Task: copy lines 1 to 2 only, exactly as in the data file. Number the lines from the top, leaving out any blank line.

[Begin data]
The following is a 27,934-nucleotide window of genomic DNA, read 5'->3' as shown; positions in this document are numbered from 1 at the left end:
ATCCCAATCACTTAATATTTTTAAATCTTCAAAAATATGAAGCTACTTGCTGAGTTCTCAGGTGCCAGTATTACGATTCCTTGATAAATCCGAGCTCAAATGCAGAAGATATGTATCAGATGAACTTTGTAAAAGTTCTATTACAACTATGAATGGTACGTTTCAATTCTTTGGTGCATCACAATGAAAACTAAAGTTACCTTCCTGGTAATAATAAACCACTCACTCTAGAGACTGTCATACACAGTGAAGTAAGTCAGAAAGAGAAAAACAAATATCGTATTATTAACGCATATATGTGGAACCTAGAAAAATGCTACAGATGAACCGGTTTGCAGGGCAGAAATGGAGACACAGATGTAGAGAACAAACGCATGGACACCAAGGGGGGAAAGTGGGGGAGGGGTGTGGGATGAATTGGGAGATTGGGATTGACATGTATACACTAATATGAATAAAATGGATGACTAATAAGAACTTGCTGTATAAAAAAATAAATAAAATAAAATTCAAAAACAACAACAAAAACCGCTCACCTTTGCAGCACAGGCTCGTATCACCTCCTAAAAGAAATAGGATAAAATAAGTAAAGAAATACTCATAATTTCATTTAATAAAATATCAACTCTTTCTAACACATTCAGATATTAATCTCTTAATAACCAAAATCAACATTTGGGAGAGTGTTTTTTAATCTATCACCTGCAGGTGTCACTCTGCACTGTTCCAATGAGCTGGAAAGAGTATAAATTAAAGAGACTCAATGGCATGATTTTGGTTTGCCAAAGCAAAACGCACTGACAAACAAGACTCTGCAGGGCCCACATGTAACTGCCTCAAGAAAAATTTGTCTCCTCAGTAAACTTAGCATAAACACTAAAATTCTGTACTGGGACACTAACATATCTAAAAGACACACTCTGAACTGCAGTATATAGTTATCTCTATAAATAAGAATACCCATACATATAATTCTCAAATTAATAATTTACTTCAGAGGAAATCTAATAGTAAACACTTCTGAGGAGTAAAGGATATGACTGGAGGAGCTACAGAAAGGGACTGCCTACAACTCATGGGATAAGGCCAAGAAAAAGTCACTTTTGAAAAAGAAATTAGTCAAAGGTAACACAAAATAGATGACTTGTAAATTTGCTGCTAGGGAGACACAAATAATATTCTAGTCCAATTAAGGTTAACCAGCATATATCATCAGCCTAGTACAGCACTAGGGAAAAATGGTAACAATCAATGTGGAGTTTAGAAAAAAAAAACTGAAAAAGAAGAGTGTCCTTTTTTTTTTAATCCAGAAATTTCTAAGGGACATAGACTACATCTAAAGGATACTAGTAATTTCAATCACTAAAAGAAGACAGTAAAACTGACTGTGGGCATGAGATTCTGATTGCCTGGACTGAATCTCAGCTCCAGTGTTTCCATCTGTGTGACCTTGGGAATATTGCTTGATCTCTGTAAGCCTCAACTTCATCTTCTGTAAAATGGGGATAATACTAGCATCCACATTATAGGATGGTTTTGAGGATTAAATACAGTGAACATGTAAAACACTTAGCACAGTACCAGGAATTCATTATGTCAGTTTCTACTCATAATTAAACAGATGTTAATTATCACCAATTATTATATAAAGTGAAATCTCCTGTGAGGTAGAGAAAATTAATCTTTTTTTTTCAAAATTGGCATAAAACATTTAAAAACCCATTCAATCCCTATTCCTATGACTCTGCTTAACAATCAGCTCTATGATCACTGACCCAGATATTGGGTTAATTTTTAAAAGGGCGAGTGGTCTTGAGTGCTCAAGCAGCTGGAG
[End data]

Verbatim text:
The following is a 27,934-nucleotide window of genomic DNA, read 5'->3' as shown; positions in this document are numbered from 1 at the left end:
ATCCCAATCACTTAATATTTTTAAATCTTCAAAAATATGAAGCTACTTGCTGAGTTCTCAGGTGCCAGTATTACGATTCCTTGATAAATCCGAGCTCAAATGCAGAAGATATGTATCAGATGAACTTTGTAAAAGTTCTATTACAACTATGAATGGTACGTTTCAATTCTTTGGTGCATCACAATGAAAACTAAAGTTACCTTCCTGGTAATAATAAACCACTCACTCTAGAGACTGTCATACACAGTGAAGTAAGTCAGAAAGAGAAAAACAAATATCGTATTATTAACGCATATATGTGGAACCTAGAAAAATGCTACAGATGAACCGGTTTGCAGGGCAGAAATGGAGACACAGATGTAGAGAACAAACGCATGGACACCAAGGGGGGAAAGTGGGGGAGGGGTGTGGGATGAATTGGGAGATTGGGATTGACATGTATACACTAATATGAATAAAATGGATGACTAATAAGAACTTGCTGTATAAAAAAATAAATAAAATAAAATTCAAAAACAACAACAAAAACCGCTCACCTTTGCAGCACAGGCTCGTATCACCTCCTAAAAGAAATAGGATAAAATAAGTAAAGAAATACTCATAATTTCATTTAATAAAATATCAACTCTTTCTAACACATTCAGATATTAATCTCTTAATAACCAAAATCAACATTTGGGAGAGTGTTTTTTAATCTATCACCTGCAGGTGTCACTCTGCACTGTTCCAATGAGCTGGAAAGAGTATAAATTAAAGAGACTCAATGGCATGATTTTGGTTTGCCAAAGCAAAACGCACTGACAAACAAGACTCTGCAGGGCCCACATGTAACTGCCTCAAGAAAAATTTGTCTCCTCAGTAAACTTAGCATAAACACTAAAATTCTGTACTGGGACACTAACATATCTAAAAGACACACTCTGAACTGCAGTATATAGTTATCTCTATAAATAAGAATACCCATACATATAATTCTCAAATTAATAATTTACTTCAGAGGAAATCTAATAGTAAACACTTCTGAGGAGTAAAGGATATGACTGGAGGAGCTACAGAAAGGGACTGCCTACAACTCATGGGATAAGGCCAAGAAAAAGTCACTTTTGAAAAAGAAATTAGTCAAAGGTAACACAAAATAGATGACTTGTAAATTTGCTGCTAGGGAGACACAAATAATATTCTAGTCCAATTAAGGTTAACCAGCATATATCATCAGCCTAGTACAGCACTAGGGAAAAATGGTAACAATCAATGTGGAGTTTAGAAAAAAAAAACTGAAAAAGAAGAGTGTCCTTTTTTTTTTAATCCAGAAATTTCTAAGGGACATAGACTACATCTAAAGGATACTAGTAATTTCAATCACTAAAAGAAGACAGTAAAACTGACTGTGGGCATGAGATTCTGATTGCCTGGACTGAATCTCAGCTCCAGTGTTTCCATCTGTGTGACCTTGGGAATATTGCTTGATCTCTGTAAGCCTCAACTTCATCTTCTGTAAAATGGGGATAATACTAGCATCCACATTATAGGATGGTTTTGAGGATTAAATACAGTGAACATGTAAAACACTTAGCACAGTACCAGGAATTCATTATGTCAGTTTCTACTCATAATTAAACAGATGTTAATTATCACCAATTATTATATAAAGTGAAATCTCCTGTGAGGTAGAGAAAATTAATCTTTTTTTTTCAAAATTGGCATAAAACATTTAAAAACCCATTCAATCCCTATTCCTATGACTCTGCTTAACAATCAGCTCTATGATCACTGACCCAGATATTGGGTTAATTTTTAAAAGGGCGAGTGGTCTTGAGTGCTCAAGCAGCTGGAG